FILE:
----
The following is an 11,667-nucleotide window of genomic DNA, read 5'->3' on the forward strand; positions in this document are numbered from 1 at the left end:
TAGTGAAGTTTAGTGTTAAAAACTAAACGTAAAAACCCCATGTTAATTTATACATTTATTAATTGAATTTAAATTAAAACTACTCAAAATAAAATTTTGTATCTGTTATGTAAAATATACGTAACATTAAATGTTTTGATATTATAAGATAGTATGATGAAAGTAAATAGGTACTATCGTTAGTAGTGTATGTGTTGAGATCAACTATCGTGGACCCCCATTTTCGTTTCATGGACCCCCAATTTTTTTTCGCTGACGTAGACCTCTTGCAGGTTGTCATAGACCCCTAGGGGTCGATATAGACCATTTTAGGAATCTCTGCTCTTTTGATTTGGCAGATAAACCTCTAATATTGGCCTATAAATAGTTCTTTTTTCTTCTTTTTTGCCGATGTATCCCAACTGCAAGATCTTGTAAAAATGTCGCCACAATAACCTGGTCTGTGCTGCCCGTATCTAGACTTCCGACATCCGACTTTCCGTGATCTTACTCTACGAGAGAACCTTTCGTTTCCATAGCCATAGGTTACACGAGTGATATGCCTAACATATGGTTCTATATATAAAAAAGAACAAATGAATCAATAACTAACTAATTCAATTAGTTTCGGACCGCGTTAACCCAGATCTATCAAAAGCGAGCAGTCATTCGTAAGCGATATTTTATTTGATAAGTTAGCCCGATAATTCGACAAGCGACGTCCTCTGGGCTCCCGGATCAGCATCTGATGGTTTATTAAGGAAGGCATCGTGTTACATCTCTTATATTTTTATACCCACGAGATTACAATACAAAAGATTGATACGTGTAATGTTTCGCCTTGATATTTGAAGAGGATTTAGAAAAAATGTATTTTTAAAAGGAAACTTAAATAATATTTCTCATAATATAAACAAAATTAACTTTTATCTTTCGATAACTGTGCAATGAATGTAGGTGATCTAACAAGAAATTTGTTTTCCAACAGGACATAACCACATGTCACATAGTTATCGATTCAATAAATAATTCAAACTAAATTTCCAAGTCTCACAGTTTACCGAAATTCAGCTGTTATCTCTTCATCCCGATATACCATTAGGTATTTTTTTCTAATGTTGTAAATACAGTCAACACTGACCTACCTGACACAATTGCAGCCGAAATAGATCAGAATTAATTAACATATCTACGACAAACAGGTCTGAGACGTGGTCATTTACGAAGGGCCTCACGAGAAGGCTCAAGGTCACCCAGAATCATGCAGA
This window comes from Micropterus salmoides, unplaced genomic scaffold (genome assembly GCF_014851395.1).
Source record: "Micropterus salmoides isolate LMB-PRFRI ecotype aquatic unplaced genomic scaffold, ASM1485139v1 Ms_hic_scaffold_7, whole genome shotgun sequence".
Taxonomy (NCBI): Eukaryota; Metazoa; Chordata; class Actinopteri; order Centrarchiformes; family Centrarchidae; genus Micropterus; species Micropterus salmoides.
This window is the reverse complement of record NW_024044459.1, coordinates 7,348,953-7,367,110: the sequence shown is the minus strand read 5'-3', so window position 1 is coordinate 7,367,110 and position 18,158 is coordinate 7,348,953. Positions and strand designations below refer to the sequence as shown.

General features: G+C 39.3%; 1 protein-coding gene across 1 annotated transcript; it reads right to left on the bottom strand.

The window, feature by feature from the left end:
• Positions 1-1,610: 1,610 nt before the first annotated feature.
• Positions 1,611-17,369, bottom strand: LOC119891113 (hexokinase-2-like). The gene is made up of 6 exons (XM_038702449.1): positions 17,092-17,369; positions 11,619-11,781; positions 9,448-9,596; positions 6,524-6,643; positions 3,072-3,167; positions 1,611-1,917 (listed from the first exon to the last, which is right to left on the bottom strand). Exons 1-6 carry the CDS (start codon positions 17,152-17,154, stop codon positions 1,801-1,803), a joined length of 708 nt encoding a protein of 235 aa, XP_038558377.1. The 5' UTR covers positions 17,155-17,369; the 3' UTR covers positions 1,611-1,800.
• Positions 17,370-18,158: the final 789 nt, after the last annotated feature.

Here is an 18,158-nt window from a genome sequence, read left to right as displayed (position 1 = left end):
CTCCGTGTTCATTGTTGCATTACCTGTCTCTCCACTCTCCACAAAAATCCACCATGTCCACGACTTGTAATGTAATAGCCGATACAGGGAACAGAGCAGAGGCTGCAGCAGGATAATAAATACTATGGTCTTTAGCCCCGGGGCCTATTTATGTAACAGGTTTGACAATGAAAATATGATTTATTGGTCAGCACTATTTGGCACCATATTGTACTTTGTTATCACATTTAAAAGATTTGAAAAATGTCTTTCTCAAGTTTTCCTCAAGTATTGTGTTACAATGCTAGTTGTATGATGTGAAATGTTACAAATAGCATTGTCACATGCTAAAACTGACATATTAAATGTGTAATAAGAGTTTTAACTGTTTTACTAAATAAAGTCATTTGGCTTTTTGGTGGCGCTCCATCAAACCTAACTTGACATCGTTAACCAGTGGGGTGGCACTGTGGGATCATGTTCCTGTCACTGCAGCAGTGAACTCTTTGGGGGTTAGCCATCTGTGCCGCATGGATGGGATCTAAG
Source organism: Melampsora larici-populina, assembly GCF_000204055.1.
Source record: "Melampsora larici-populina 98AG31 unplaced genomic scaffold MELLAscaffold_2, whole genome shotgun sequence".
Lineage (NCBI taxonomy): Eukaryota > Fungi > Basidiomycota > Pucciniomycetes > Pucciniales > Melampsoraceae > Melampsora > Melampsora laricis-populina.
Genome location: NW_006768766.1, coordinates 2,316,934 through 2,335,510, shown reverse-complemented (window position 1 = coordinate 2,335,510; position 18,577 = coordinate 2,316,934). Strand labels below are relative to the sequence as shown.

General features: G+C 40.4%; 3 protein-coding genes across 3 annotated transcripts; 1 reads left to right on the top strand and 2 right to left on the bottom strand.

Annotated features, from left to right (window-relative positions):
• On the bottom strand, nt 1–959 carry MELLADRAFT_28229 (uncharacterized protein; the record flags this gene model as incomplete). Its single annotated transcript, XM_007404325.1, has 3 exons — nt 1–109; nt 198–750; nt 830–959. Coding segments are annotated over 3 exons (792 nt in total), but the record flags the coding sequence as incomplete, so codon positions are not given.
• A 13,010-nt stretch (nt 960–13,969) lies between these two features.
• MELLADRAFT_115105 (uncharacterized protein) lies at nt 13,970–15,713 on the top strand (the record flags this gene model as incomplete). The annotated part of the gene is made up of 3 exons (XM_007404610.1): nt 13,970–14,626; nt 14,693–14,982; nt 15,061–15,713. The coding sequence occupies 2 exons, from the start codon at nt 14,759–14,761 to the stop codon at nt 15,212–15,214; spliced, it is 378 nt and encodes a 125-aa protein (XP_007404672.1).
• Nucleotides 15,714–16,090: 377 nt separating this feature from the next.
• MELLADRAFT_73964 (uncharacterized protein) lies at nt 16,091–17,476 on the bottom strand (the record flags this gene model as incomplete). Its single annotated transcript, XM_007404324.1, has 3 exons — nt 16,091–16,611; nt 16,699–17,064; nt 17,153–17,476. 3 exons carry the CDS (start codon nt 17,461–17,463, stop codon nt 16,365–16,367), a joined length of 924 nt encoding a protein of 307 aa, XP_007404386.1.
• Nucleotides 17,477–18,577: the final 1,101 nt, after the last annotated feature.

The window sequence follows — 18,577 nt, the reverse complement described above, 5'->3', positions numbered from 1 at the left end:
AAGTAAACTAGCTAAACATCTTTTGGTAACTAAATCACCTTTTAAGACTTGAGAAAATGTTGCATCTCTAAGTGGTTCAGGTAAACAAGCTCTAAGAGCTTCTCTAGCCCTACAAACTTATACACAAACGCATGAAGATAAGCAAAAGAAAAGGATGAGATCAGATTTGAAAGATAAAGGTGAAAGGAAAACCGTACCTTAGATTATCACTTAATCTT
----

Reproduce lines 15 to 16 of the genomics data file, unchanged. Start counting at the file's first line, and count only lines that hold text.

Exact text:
Source record: "Melampsora larici-populina 98AG31 unplaced genomic scaffold MELLAscaffold_2, whole genome shotgun sequence".
Lineage (NCBI taxonomy): Eukaryota > Fungi > Basidiomycota > Pucciniomycetes > Pucciniales > Melampsoraceae > Melampsora > Melampsora laricis-populina.